1. Be a Student of Your Teenager

Many of you crave forward motion in your family. You know what you want your children to be. You want them to be kind, respectful, responsible, intelligent, creative individuals. You want them to be able to succeed when they grow up and leave your home. But sometimes you look at them and you think that it may never happen.

In Reggie Joiner’s Orange Parents post entitled “How to Raise a Jerk,” Joiner encourages parents in a somewhat tongue-in-cheek way about raising kids who become the adults parents want to see them grow into. Here is an excerpt from this post. To read the post in its entirety, go to http://www.orangeparents.org/how-raise-a-jerk/

Some leaders say too many who work hard at building children’s self-esteem are raising kids who will exhibit a lifestyle of entitlement and egotism. Other specialists say those who talk about children being innately bad are raising a generation that feels inferior and insignificant. Every expert has an opinion and it’s hard to know where the line actually is. Many promote their agenda by pushing the opposing opinion to the extreme.

One of the keys to parenting with balance is helping your children develop an attitude of humility. Every child has the potential to grow up and understand why it’s important to “put others first.” There is just a fine line between raising kids who have a healthy self-esteem and kids who are too egotistical. A life of arrogance that goes unchecked can result in a sad and lonely existence for someone, and frankly there are enough self-centered people around. How does someone develop an overinflated sense of self-worth and entitlement?

Here are a few ideas to help you effectively raise a jerk:

  • Protect them from the consequences of their own mistakes.
  • Make sure you do whatever they can do for themselves.
  • Keep them away from anyone who thinks differently than they do.
  • Try to give them everything they want.
  • Tell them over and over again you just want them to be happy.
  • Convince them that they are more special than other kids.
  • Always take their side when they get in trouble with their teacher at school.
  • Always take their side whenever they are in a conflict with a friend.
  • Keep insisting that they are the best player on the team.
  • Don’t give them consistent opportunities to help or serve other people.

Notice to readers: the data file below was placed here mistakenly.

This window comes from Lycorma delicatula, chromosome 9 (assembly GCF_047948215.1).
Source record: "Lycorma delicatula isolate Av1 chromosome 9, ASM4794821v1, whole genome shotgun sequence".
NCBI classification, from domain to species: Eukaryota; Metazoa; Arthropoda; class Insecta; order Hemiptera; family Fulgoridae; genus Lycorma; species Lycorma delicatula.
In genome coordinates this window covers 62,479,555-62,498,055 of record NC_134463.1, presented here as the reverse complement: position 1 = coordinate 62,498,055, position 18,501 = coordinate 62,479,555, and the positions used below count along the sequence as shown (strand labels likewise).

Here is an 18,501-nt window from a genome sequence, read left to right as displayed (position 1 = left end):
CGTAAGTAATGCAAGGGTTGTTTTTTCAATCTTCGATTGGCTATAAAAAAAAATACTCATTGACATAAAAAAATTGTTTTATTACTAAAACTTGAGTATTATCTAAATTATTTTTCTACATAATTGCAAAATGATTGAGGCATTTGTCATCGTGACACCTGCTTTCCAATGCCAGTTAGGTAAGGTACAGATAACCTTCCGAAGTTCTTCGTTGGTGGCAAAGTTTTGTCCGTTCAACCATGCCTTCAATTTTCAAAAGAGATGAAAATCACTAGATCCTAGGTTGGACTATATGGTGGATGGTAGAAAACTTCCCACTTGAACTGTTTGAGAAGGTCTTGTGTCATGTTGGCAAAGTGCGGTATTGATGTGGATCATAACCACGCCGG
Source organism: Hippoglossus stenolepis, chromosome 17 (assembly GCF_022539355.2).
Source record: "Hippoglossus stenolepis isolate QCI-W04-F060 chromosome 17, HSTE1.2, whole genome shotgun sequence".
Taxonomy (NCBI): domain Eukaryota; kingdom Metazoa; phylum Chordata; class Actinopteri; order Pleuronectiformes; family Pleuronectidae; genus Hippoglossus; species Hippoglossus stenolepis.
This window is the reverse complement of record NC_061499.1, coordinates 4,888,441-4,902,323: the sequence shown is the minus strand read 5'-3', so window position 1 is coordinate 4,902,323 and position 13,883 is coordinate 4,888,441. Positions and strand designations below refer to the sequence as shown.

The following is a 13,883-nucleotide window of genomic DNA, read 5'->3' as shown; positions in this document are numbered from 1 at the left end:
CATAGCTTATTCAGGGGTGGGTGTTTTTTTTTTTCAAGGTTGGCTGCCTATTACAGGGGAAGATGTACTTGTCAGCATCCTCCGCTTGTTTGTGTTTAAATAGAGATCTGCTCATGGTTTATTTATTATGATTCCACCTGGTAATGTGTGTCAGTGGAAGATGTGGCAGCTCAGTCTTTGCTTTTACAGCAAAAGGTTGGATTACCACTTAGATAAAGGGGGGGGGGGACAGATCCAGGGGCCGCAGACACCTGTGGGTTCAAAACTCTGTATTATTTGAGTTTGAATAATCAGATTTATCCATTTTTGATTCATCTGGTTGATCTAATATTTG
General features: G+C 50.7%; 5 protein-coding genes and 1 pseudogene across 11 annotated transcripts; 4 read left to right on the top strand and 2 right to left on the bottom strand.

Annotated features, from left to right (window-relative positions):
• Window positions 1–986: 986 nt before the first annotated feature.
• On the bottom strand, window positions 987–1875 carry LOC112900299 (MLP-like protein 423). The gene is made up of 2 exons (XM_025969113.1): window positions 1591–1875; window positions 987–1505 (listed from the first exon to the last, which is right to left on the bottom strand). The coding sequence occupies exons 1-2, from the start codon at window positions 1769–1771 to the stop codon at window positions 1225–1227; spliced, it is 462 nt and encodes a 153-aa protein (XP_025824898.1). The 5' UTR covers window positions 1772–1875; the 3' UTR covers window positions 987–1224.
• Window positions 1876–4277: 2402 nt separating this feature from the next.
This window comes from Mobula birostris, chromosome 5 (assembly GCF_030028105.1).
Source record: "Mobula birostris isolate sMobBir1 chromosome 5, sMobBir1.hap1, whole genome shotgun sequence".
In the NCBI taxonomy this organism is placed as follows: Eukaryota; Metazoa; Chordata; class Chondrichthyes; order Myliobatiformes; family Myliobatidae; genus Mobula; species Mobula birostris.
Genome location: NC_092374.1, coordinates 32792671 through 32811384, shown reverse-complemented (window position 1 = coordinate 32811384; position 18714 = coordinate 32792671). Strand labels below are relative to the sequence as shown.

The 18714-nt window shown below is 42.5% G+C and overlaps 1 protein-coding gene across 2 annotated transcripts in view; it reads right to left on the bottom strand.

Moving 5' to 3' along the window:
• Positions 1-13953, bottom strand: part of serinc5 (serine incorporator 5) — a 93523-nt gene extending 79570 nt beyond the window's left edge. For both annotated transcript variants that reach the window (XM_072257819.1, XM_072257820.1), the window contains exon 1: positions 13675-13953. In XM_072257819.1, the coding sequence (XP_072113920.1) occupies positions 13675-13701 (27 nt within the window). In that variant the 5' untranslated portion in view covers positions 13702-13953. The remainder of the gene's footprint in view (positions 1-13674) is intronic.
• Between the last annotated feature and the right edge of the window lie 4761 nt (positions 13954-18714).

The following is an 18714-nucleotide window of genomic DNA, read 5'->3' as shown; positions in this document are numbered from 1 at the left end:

• Never require them to do chores.
  • Reinforce their prejudices about people from different cultures or backgrounds.
  • Make your relationship with them more important than your relationship with your spouse.
  • Rarely express genuine gratitude to those who help you.
  • Teach them to talk more than they listen.
  • Never let them hear you say, “I was wrong. I am sorry.”

Whether it’s at school, sports, music or in the character traits they possess, we all want our kids to thrive. And the truth is, a huge part of their success is us. We set the tone for so much of their self-worth, self-understanding and self-image. So, let’s get in the game with them and encourage their steps towards realizing the potential that God has placed inside of them.

2. Action Point

Obviously, no parent wants to raise a jerk seriously. What most of us should take seriously is the opportunity we have as parents to help our students become the best person they can be. We want to help them set goals and achieve them. And we want to praise them for their successes.

This month, think about helping your student make one step. Think of one new thing that you would love for your son or daughter to do. Maybe it’s to improve his or her science grade, learn how to do laundry, cook a meal or change the oil in the car. Next, communicate your desire to teach this skill and let your teenager know why it is important to learn it. Then spend time during the month helping teach your student how to accomplish the goal.

If you want your kid to improve his or her science grade, sit with him or her and study flash cards. If you want them to know how to do laundry, do a load or two together until he or she gets the hang of it. By communicating to your child why you want him or her to know or do a certain thing, you communicate respect. By spending time helping them learn, you are letting him or her know of their importance to you. You will also alleviate your child’s fear of disappointing you if they get it wrong.

The most important thing that fuels forward motion is celebration. Make sure that you celebrate your child’s step! Tell him or her that you are proud of them for working so hard or for learning something new. When your child knows that they can make you proud, they will be much more motivated to continue working on their new goal.

© 2012 The reThink Group. | All rights reserved. 

Let us know how things are going. What are you going to teach your teenager? How are you going to do it? Is it working? We want to know!


Paulo Lopes

Youth Ministry Team